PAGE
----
When I was a teenager, my day job was bringing back the wooly mammoth for dinner
Seriously, though, I was a teenager in the '70s, and didn't really have much trouble finding work (and as the oldest of five with a single mom, believe me, I *had* to work ).
It is, obviously, somewhat harder today, at least in terms of easily available opportunities, and that can be a bit disheartening when it comes up as often as it seems to.
I think the closest thing to a happy medium (between having job experience, and trying to get it) is to go out of your way to let your prospective employer trust that you *are* willing to do the work. Things like just dropping off a resume, and unrealistic salary or position demands aren't going to get you past the part where HR (or the hiring person) just tosses them in the bin. Whether you do it with grunt jobs while a teenager / college student, or as a probie in an entry level 'pro' job, you gotta pay your dues first, and demonstrate that you are actually willing to come in on time, on schedule, and actually do your work.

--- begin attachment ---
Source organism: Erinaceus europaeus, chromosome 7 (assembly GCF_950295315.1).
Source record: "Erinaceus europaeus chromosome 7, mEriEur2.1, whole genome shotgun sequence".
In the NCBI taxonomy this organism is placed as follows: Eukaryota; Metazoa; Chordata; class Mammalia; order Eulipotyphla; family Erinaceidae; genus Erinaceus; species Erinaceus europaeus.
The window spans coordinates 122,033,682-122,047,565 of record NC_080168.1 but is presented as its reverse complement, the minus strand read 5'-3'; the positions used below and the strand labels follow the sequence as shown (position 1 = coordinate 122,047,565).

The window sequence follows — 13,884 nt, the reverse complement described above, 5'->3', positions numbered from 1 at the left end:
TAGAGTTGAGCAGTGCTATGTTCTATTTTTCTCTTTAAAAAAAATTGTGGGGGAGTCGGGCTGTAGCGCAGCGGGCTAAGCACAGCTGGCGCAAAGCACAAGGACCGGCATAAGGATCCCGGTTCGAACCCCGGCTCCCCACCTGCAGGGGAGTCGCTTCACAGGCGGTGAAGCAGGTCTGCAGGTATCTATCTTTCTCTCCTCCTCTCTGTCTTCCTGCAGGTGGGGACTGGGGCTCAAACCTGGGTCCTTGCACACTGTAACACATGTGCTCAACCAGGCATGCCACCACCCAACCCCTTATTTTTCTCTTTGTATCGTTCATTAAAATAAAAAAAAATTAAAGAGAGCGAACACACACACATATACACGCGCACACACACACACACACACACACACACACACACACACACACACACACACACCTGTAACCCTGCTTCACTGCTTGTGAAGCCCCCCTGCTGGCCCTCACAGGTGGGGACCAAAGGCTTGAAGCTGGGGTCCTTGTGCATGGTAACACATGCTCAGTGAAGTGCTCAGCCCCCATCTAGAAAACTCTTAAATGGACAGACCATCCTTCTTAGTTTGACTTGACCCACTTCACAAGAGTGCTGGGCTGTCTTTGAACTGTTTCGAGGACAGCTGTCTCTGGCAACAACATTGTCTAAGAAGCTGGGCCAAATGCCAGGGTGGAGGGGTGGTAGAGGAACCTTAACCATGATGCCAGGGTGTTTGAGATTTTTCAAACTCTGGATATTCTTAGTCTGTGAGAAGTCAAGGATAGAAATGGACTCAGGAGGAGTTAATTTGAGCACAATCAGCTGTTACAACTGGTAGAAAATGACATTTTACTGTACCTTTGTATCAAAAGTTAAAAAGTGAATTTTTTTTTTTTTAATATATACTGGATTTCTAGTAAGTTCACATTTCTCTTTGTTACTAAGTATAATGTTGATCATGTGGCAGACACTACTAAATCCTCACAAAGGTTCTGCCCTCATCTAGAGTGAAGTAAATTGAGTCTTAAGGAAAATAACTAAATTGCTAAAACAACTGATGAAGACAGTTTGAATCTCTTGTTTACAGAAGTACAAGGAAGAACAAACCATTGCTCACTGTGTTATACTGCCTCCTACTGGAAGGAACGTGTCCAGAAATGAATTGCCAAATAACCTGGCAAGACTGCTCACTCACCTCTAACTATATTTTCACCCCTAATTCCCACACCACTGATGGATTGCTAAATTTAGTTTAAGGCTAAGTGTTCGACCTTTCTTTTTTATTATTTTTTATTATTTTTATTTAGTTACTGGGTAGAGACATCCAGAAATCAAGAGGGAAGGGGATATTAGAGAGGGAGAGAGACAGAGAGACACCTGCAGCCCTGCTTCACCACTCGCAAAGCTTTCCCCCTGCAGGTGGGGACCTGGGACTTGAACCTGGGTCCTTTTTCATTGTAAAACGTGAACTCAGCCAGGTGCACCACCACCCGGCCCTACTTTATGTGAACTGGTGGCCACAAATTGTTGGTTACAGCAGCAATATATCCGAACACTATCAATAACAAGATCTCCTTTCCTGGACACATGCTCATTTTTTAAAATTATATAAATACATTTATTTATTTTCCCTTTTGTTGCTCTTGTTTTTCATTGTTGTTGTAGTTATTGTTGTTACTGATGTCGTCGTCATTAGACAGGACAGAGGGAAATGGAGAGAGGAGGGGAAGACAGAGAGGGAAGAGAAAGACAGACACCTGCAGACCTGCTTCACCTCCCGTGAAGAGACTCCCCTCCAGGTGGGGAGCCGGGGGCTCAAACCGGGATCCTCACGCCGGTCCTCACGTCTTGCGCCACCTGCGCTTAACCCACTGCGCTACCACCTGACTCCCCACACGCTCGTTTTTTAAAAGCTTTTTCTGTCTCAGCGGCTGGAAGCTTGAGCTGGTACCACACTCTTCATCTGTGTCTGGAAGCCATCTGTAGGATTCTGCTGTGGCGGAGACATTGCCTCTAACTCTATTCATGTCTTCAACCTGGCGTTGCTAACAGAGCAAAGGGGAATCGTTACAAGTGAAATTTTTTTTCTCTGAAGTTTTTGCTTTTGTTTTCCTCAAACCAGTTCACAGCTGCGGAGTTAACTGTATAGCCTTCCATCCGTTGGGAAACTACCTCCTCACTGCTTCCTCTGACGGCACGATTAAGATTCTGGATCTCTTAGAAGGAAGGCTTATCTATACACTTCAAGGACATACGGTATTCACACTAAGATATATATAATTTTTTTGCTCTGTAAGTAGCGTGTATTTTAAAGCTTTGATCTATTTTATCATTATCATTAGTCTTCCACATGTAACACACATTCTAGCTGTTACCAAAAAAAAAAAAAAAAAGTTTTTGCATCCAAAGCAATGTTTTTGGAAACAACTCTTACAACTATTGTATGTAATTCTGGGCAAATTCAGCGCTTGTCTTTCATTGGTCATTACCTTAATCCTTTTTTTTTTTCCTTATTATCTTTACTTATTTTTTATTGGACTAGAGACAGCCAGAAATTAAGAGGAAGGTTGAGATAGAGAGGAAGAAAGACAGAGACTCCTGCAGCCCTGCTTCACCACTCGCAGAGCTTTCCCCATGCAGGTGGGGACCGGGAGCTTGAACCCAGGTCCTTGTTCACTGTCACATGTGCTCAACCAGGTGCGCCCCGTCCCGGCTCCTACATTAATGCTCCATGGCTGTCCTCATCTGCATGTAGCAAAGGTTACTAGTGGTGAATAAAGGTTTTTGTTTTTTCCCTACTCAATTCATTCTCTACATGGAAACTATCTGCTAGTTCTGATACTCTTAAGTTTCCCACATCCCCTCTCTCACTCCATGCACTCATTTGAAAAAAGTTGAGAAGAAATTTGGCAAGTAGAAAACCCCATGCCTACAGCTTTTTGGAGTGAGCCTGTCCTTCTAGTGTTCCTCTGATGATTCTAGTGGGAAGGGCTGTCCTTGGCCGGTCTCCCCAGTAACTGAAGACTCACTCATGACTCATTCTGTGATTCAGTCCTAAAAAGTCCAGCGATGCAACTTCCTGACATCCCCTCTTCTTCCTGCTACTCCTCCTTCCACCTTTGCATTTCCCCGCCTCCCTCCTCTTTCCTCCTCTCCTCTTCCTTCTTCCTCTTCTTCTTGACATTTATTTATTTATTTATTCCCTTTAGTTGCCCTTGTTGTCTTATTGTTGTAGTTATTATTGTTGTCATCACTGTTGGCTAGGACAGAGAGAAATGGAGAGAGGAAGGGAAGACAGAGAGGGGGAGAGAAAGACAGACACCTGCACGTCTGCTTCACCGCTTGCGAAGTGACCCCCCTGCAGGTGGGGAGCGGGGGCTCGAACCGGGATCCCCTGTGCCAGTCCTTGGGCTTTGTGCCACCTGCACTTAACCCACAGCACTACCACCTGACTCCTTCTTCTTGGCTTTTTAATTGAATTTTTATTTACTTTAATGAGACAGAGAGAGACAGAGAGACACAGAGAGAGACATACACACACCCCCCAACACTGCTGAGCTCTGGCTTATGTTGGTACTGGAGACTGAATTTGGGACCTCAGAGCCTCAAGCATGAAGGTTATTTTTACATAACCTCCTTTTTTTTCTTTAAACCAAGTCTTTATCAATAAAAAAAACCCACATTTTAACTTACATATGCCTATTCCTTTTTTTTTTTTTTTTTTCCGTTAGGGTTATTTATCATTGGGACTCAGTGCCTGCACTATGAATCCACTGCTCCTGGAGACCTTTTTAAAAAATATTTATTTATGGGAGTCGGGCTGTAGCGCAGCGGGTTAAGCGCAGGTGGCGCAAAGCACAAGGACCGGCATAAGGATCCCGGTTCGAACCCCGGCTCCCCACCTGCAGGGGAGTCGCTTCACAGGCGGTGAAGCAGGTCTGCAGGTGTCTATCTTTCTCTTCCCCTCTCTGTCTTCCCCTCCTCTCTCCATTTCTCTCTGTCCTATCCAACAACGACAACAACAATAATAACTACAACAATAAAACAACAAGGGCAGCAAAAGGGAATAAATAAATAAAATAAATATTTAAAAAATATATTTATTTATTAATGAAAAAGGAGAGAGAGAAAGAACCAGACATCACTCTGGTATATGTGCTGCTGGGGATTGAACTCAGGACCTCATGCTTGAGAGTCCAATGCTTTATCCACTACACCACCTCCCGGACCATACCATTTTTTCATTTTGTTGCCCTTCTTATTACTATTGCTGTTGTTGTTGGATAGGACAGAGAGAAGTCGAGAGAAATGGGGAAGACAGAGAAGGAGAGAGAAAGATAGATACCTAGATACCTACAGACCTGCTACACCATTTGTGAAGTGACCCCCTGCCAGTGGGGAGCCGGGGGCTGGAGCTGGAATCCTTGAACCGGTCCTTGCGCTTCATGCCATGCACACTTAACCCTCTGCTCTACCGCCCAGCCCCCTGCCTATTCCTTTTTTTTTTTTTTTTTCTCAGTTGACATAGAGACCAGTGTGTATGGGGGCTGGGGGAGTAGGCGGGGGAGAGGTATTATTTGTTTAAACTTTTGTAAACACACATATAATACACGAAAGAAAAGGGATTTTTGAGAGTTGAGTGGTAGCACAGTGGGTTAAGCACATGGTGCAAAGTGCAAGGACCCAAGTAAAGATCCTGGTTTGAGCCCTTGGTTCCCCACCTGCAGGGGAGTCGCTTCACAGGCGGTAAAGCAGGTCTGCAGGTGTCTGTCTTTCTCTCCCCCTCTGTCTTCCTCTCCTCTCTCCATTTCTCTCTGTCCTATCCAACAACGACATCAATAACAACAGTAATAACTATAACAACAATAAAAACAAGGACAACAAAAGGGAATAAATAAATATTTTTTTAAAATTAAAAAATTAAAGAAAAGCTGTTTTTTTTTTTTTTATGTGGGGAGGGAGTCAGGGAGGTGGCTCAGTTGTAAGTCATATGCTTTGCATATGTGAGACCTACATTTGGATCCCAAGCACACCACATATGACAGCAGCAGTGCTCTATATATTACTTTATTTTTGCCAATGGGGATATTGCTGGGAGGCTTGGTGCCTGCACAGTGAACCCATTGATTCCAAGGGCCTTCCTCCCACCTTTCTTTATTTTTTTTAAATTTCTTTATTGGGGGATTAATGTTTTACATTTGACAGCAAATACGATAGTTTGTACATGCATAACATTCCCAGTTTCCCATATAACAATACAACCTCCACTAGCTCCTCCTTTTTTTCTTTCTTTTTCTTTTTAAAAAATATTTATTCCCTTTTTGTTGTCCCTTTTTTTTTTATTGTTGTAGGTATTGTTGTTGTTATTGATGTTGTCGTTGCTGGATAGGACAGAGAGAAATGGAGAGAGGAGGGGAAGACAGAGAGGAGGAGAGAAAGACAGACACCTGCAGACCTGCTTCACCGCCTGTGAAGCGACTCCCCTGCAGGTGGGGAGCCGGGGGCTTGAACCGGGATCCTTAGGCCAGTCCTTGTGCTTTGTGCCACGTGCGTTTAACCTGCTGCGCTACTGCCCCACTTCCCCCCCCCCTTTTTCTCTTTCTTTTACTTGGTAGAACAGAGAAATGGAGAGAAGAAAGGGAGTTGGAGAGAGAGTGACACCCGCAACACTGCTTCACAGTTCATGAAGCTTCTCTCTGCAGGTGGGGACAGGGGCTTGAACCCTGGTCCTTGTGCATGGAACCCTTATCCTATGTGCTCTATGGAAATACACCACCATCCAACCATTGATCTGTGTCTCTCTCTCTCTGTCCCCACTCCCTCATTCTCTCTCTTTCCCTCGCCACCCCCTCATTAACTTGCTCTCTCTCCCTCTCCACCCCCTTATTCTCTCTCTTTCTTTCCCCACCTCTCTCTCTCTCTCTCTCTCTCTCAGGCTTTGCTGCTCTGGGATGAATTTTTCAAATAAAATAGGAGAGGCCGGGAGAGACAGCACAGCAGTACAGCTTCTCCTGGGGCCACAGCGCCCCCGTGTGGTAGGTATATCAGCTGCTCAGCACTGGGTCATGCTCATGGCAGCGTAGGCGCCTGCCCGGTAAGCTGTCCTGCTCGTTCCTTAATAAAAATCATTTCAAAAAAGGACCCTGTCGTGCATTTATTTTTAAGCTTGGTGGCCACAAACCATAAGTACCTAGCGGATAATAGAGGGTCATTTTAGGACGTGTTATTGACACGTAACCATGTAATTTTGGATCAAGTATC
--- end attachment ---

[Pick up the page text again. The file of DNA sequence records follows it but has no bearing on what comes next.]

As someone who sometimes interviews (and 'approves') job applicants, I will say that I won't consider a lack of job experience for an entry level position to be a showstopper, but if they've never held a job, they have to provide some other way to make me think that they're worth a shot.
Things like actual enthusiasm and a well articulated willingness to do the work are a good start. Usually, for entry levels, there's often a probationary period also.
If it's not entry level, you better have some real experience under your belt.
But, there's no hard and fast rule, it's really about how much you're willing to risk on what can amount to a 'blind hire'.
I've hired kids right out of college, with no job experience, who turned into some of the best I've worked with, and I've hired 'experienced' developers and engineers who had good stats, and talked a good interview, but were less useful than a skin rash (after a while, you do pick up on some of the telltales that let you identify them, though).